“The snide remarks get back to me,” she said. “I don’t appreciate the attacks on my intelligence. If you want to make personal attacks against me and call me names, that’s fine. But I don’t appreciate it and I don’t think it gets anything accomplished.”
She continued that the city has not done anything about her problems with the church services, and she further questioned if using the civic center for church service was an appropriate use of the building.
“You have not taken a single step to address any of the complaints I have,” she said.
Garvin said again that was her opinion, and that the city bought the building for such community purposes.
“I said we have went over and investigated it,” he responded. “Why haven’t you addressed it?”
Shockley replied she believed it would be disrespectful to ask those church members to lessen their noise during their services while they were conducting them.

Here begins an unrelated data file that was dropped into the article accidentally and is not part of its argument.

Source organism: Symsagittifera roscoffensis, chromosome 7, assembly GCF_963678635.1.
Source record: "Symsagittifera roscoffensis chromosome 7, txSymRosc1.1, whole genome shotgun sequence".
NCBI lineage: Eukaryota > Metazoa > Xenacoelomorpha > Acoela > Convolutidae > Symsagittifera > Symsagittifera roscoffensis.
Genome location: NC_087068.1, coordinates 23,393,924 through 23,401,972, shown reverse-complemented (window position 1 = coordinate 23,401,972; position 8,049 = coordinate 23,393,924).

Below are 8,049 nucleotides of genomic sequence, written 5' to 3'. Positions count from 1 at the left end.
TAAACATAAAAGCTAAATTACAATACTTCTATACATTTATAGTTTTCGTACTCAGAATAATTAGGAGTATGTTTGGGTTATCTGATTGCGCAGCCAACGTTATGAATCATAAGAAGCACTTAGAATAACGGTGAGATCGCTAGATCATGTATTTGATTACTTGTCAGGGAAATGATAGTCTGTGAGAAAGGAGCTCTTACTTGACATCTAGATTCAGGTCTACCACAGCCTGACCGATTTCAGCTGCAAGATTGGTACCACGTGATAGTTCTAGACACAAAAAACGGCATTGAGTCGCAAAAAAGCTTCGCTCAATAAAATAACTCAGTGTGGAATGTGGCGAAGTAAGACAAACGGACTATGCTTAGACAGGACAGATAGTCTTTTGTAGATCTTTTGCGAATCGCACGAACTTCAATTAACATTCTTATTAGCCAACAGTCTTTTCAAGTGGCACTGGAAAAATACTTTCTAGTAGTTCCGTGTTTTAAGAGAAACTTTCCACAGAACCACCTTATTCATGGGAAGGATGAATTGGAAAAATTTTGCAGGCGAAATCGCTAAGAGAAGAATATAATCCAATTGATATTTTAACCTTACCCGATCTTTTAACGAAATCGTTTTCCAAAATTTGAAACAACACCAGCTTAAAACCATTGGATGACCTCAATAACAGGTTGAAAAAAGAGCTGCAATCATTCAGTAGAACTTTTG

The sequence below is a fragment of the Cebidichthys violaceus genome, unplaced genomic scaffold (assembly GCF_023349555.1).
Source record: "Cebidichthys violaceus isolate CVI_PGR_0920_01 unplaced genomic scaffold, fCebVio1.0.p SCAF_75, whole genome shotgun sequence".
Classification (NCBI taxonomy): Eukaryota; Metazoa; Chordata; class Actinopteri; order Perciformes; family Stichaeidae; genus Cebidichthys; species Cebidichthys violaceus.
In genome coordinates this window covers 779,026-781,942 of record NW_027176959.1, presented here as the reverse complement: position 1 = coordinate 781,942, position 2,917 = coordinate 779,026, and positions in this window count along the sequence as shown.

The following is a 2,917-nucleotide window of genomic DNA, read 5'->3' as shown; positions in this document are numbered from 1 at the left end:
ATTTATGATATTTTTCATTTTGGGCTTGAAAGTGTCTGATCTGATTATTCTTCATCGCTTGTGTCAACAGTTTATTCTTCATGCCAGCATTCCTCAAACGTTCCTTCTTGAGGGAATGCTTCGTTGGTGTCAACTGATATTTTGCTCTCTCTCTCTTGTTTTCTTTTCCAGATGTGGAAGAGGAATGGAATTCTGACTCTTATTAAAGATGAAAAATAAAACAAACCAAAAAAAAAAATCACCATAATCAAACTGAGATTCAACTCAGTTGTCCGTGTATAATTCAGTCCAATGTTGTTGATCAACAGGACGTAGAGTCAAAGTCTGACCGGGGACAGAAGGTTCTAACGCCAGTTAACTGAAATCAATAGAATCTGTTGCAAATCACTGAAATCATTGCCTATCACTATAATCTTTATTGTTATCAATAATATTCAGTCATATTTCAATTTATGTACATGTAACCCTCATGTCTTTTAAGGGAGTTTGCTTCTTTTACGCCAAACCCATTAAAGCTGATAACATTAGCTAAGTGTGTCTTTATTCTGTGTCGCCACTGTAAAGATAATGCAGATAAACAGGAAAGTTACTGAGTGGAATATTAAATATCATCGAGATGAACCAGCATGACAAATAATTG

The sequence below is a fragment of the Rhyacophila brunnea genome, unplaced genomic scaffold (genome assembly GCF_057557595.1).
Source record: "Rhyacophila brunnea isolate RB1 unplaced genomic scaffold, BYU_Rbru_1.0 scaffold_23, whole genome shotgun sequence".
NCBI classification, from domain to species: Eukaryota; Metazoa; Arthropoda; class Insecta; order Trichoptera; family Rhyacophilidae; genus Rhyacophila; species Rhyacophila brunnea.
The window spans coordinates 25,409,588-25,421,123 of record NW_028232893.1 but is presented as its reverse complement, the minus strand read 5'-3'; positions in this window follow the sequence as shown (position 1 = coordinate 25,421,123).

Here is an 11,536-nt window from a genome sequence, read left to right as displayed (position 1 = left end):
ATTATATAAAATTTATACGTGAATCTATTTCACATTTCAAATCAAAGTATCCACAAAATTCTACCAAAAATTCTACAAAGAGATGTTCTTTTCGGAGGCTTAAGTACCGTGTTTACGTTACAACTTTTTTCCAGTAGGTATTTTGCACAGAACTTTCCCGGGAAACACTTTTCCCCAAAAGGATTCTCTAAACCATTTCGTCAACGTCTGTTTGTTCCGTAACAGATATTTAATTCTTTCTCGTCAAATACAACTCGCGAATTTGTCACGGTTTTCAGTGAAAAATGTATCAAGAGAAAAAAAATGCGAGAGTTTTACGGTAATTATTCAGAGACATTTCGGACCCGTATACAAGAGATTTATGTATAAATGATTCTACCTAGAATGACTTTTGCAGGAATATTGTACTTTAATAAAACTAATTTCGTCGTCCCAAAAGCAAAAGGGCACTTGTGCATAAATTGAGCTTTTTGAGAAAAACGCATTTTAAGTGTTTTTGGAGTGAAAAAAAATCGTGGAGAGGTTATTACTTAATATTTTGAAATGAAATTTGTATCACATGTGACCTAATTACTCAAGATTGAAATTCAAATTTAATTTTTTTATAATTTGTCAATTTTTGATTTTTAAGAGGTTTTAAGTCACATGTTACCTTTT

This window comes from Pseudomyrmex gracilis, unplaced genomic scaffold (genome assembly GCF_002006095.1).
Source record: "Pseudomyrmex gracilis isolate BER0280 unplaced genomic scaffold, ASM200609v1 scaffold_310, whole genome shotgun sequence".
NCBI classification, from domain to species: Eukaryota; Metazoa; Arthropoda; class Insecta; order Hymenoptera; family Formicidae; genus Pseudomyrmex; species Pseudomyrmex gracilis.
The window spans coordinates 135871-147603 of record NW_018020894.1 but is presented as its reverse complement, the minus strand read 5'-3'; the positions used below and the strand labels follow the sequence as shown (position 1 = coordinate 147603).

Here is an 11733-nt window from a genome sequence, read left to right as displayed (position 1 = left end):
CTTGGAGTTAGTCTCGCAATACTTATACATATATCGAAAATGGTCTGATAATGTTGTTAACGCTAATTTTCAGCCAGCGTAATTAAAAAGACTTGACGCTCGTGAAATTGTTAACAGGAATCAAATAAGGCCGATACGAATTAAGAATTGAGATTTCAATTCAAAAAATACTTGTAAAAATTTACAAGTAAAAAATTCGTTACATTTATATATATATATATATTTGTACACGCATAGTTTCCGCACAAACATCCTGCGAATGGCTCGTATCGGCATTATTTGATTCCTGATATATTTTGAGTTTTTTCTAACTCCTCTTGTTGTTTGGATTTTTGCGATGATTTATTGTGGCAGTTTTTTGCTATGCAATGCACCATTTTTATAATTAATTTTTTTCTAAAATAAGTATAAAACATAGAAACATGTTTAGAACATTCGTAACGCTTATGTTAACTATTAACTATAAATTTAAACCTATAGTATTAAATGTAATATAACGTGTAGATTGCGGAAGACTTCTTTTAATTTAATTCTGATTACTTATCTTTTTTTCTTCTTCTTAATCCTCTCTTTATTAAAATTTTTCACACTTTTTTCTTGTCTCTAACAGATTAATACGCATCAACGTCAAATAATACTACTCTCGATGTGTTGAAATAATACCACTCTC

“It’s not an opinion. It’s not an opinion,” she said of the noise complaints remaining unresolved. “There are options that could be utilized to address the problem, but you have not taken any steps.”
The city also has not levied any sanctions on one of its members who faces charges in another state, Shockley claimed. Ulysses Eaton has been indicted on three counts of check fraud in South Carolina, but he remains an active member of the council, she said.
“I think that if there is a question of his honesty, and this gentleman is making financial decisions for this city, we should be raising a question as to whether he should be sitting there making decisions for the city,” she said.